The reader may make the comment that the test designer does not need to wait for completion of the capture for DUT #4 before beginning the reconfiguration for DUT #1. This is certainly true however it is good practice in such an event to make sure the PA is powered down during the reconfiguration process. The PAs for all the DUTs should only be turned back on once all previous captures are complete. This is to insure that the DUTs do not interfere with each other during tests. For example, you will not want to have a DUT transmitting at full power while trying to make measurements on another DUT at minimum power.
Sequence-based Physical Layer Testing – The Next Step
DUT testing typically takes place by commanding a DUT into a specific fixed configuration, and then a snapshot is captured from its output. This process is repeated for each required configuration of the DUT, e.g., power settings, modulation type, etc. This configure/measure sequence is shown in the upper part of Figure 2. While far superior to signaling-based DUT configuration, there is still room for improvement.
In sequence-based testing, the DUT is preconfigured at setup with a given sequence of configurations and exactly how much time to spend on each configuration. IQxstream then synchronizes its configurations and measurements to the changing configuration of the DUT without any dialogue between the tester and the DUT.
While sequence-based testing depends upon the capabilities of the DUT, most IC manufacturers today support such testing. This methodology can reduce test times by as much as 50% as shown by comparing the upper and lower portions of Figure 2.
DUT Configuration Signal Capture Load Sequence Traditional Non-Signaling Test
IQxstream Sequence-Based Test
50% Time Savings
Figure 2 – IQxstream Sequence-Based Testing Enables Significant Time Saving over Traditional Testing
This is another example of how a production-focused tester, such as IQxstream, can exploit innovative test techniques.
IQxstream’s unique architecture changes testing from being test-equipment limited, to DUT-speed limited – determined by how fast the DUT can be directed to change to a new configuration. Reducing test times, while maximizing expensive data-capture hardware utilization makes for the most cost-effective solution in the industry.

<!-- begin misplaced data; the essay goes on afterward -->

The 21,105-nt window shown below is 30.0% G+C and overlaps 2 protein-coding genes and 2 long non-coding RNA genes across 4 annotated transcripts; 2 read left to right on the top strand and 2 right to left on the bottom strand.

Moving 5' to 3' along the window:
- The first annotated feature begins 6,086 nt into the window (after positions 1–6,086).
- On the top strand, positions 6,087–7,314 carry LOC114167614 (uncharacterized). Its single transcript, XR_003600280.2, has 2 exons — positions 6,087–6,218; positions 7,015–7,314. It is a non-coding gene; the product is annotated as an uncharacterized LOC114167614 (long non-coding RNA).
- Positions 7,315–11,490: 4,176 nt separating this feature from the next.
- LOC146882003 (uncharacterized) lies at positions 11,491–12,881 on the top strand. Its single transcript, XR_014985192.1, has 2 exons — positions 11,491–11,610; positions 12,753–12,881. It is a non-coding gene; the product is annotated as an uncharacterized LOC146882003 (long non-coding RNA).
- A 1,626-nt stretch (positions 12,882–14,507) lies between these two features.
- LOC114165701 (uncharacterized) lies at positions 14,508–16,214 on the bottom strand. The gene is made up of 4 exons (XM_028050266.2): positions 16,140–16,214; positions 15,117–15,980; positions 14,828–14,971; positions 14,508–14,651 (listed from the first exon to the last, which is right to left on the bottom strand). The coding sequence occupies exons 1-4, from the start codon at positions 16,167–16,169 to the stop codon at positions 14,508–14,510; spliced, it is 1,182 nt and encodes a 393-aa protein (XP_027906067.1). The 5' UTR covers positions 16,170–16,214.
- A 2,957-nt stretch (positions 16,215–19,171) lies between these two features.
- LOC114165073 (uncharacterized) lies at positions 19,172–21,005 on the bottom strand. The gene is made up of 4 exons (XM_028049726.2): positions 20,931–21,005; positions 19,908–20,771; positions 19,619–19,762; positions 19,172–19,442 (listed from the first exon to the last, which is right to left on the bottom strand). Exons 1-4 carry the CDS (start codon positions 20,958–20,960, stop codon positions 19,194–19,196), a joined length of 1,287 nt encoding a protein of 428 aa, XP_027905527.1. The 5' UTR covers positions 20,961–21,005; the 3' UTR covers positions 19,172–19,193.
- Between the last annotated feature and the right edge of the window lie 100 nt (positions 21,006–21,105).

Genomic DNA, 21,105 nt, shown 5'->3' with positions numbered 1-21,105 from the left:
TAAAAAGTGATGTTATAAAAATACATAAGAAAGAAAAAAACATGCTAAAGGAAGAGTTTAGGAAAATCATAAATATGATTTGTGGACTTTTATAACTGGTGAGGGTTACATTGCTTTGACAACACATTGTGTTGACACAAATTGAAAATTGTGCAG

Another capability enabled by this type of testing is that once you have captured a block of data, there are multiple measurements that can be calculated from it. For example from a single LTE capture you can calculate the following high level measurements:
• Power • EVM • ACLR
• Frequency Error
…and depending up on the DUT configuration you may also be able to calculate:
• TX Time Mask
• In-band Emissions for Non Allocated Resource Block (RB)
The calculations happen independently from the data capture, not limited by capture speed and will have minimal impact on overall test speed.
Using ‘Capture Once, Measure Many’ During Dynamic Power Measurements
As engineers we often think very linearly in terms of testing. What problem are we trying to detect? How do we test for it? Closed loop power control is an example of this. Power control is critical to the proper operation of a mobile in the network so it is often a critical component of any production test. The LTE Power Control Relative Tolerance tests not only exercise the mobile over the full power control range, they also change the RB allocations over the range of 1, 25 and 50 during the test.
Normally one would assume that each one of the steps in the staircase and ILPC test would be a simple power measurement. By expanding our focus beyond the simple TX power performance of the transmitter we realize that all of the TX measurements, from Power to Spectrum Emission Mask could be made at each step providing a wealth of data without impacting capture time. To avoid being overwhelmed by data, as a middle ground to calculating
a full set of measurements at each data point, the test engineer may choose to be selective about what measurements get made at each level.
Let’s use a hypothetical example to illustrate the power of this technique. In the past, a particular PA manufacturer had at one point produced devices that experienced linearity problems adjacent to particular crossover points. If this was to escape the factory, these mobiles would have erratic throughput when operating near these limits. The use of EVM measurements as part of ILPC would guarantee that problem no longer existed at zero cost to production test times.
Inner Loop Power Control Test
The result: customer assurance without impact to the production floor.
• Carrier Leakage • Occupied Bandwidth • Spectrum Emission Mask
Physical Layer Testing
So far we have discussed why a signaling approach to production testing is less than desirable but just what do we mean by physical layer testing?